The group of veteran footballers who all wear shirts with Johan Cruyff’s No 14 on the back play each Saturday morning overlooking the Mediterranean south of Barcelona. Last Saturday, they unfurled a flag before the game.
“Joan Laporta. President,” it read, in Barca’s colours. Most of the team which plays for all 52 weeks of the year in normal times posed with the flag. Most are Barca fans, most Catalan. The group were close to their hero Cruyff and close too to the former Barca president Laporta. He came to visit last month as he toured as many of the 109,531 Barca socios as possible, like a politician hoping to secure their vote.
The club’s latest presidential election came about because 20,000 petition signatories demanded an autumn vote of no confidence on president Josep Maria Bartomeu as their club sank into an institutional and financial crisis.
In the latest twist of negative news lines, police raided the club offices and also arrested Bartomeu as they investigated allegations that club monies were being used to silence critics on social media.
Laporta, who oversaw the most successful era in Barca’s presidency between 2003-2010, put himself into a crowded field and soon became favourite. He ran for president in 2015 but was well beaten by Bartomeu in the year Barca won the Treble.
On Sunday, Barca’s members voted – by proxy and in person as thousands of them came to Camp Nou. Lionel Messi was one and voted for the first time, before taking one of his sons into the towering, tiered stands for a view of the pitch he himself never sees. Former captain Carles Puyol voted too – as did the three club presidential candidates.
The mood was optimistic and enthusiastic amid the pandemic gloom at the end of a week of cloudy weather. Fans talked of hope and a brighter future. They'd been dismayed by results on the pitch, at the way the club's debt crept towards €1 billion ($1.186bn), as well as Messi's treatment which caused him to demand to leave soon after the 8-2 hammering by Bayern Munich. There were many other areas of contention including the way Neymar was allowed to leave and how the record transfer fee received for him was squandered.
Charismatic, popular and not backward at coming forward, Laporta is a populist and separatist who wants Catalonia to be independent from Spain and briefly served as a politician in 2010. In this club campaign, he traded on what he brought to the club last time – a second European Cup, Lionel Messi, league titles.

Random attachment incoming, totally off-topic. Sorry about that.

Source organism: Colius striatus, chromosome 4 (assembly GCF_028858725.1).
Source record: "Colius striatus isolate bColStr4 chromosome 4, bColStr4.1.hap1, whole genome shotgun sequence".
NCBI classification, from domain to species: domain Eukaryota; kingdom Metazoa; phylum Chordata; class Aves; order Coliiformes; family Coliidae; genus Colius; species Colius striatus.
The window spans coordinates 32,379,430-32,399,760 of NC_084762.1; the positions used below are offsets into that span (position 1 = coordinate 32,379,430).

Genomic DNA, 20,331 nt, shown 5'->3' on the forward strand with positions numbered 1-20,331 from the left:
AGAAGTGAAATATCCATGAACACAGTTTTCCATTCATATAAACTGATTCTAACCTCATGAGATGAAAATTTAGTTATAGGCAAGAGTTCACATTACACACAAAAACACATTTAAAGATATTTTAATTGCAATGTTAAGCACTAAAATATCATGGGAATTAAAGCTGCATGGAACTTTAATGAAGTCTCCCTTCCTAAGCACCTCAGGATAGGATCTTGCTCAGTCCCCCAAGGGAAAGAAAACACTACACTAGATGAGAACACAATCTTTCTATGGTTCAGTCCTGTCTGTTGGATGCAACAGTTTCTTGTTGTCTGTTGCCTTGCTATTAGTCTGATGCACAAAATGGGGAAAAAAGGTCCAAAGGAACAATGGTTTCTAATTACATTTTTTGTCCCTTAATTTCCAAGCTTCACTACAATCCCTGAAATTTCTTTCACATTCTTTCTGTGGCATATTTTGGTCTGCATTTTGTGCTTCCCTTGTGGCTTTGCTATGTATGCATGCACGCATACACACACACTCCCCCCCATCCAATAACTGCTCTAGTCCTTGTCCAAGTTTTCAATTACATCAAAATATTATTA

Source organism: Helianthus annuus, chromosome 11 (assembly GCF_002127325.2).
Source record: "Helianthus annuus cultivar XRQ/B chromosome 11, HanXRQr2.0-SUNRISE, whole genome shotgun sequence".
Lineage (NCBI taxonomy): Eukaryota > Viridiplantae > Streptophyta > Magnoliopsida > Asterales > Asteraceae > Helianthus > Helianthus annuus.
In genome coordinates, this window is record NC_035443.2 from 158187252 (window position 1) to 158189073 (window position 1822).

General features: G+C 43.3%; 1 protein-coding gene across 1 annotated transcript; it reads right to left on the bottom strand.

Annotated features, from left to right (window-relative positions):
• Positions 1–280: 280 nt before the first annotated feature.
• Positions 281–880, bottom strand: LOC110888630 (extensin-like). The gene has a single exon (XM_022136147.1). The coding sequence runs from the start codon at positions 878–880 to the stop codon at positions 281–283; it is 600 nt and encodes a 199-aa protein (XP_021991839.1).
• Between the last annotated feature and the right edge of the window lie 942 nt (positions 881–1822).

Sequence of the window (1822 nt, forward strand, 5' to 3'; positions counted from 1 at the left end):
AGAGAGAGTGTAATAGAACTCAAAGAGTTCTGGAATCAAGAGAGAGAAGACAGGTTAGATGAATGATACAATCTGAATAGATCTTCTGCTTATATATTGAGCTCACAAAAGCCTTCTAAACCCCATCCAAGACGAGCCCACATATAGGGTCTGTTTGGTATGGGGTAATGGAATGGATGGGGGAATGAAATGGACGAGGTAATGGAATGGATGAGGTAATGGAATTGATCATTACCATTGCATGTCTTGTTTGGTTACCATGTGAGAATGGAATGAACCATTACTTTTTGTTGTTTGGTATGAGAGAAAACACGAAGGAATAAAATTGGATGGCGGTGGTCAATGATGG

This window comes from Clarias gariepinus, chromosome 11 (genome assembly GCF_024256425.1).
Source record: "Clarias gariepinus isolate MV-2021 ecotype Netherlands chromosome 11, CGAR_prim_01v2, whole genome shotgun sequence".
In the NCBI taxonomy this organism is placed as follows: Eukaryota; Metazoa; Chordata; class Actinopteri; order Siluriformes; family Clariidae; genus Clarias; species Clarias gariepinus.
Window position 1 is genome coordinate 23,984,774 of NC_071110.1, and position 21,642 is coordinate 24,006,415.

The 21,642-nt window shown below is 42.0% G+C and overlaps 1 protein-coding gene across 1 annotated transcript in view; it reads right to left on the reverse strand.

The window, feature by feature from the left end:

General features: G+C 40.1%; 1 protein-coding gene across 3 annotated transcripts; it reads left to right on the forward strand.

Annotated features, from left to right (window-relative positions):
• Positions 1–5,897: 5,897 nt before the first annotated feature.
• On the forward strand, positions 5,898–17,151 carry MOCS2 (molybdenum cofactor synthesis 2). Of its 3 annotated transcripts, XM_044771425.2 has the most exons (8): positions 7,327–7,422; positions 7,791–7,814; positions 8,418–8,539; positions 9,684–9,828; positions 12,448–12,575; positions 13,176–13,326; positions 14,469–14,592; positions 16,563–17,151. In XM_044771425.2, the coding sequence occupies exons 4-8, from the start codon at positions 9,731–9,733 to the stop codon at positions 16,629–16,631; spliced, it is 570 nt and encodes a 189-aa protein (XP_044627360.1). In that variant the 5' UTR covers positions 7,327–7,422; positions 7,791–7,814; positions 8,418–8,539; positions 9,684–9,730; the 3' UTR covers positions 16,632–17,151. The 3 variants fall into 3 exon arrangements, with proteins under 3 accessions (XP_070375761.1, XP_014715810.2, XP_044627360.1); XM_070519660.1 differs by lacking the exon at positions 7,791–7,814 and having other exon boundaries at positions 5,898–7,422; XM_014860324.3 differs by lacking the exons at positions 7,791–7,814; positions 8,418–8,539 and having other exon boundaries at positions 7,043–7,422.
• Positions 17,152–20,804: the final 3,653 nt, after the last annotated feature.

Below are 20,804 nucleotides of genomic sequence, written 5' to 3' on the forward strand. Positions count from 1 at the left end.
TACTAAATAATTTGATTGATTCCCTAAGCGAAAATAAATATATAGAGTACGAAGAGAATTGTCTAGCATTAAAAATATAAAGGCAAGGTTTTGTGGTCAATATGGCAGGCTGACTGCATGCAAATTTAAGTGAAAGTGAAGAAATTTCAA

He’s a genuine fan too. A lawyer, he was part of a supporters’ group which wanted to disrupt the established order in the late 90s. That ultimately led to him becoming president in 2003 on a ticket to bring David Beckham to the club.
Beckham joined Madrid's Galacticos and had no intention of joining Barcelona but Laporta nicked Ronaldinho out of the clutches of Manchester United. The Brazilian had already told friends he was going to Manchester. United didn't think Barca, who were facing financial problems, had the money.
They didn’t count on the club’s strong connections and credit lines to pre-2008 economic crisis Catalan banks. Barca has long been supported by Catalonia’s business class.
Ronaldinho revolutionised the club, Messi inherited his mantle and Laporta made bold moves such as pushing for Pep Guardiola to be first team manager in 2008 when others on his board wanted Jose Mourinho. Laporta called that right.
Football is emotion and Laporta, 58, played on that brilliantly. When he won the well-contested election with 54 per cent of Sunday’s vote (second place Victor Font reached 30 per cent) he and his team sang Barca’s anthem like fans. His predecessor Bartomeu never looked more than a grey bureaucrat with a greater love for basketball than football. Pep Guardiola and the Cruyff family were among those who congratulated Laporta.
Football is tribal too. Soon after Laporta announced his intention to be president again, he paid for a huge billboard close to Real Madrid’s Bernabeu stadium saying he was looking forward to seeing them again.
He meant Barca fans who lived in the Spanish capital but also, of course, Real Madrid fans for whom he’d caused so many problems as Barcelona, who’d only won one league title between 1974 and 1991, became football's pre-eminent force. None of his rivals marketed themselves as well.
Barca fans hope he can make their club the best in the world again. Laporta wants Messi, 33, to stay but he has to get the club out of a financial hole which saw player wages cut and paid late but also, in his words, “to again make Barca a reference point in the football world.”
He has to do that in a pandemic when Barça have suffered more than any other club from a loss of fans who visit for games (average crowds are 78,000) and the international tourists who snap up expensive match tickets and fill the club’s museum and shops.
On Monday, Laporta went to see current manager, Ronald Koeman, who has overseen 13 wins in the last 16 games and has led the team to close the gap at the top of the table to just three points.
Laporta, never passing up a media opportunity, was wearing a face mask with Cruyff’s number 14 on it. When Koeman, who was signed by Cruyff, scored the goal which won Barca’s first ever European Cup in 1992, Laporta was there as a fan.
Laporta has talked of the team coming back from the 4-1 defeat to PSG this week, but just keeping the club's head above water will be progress this time.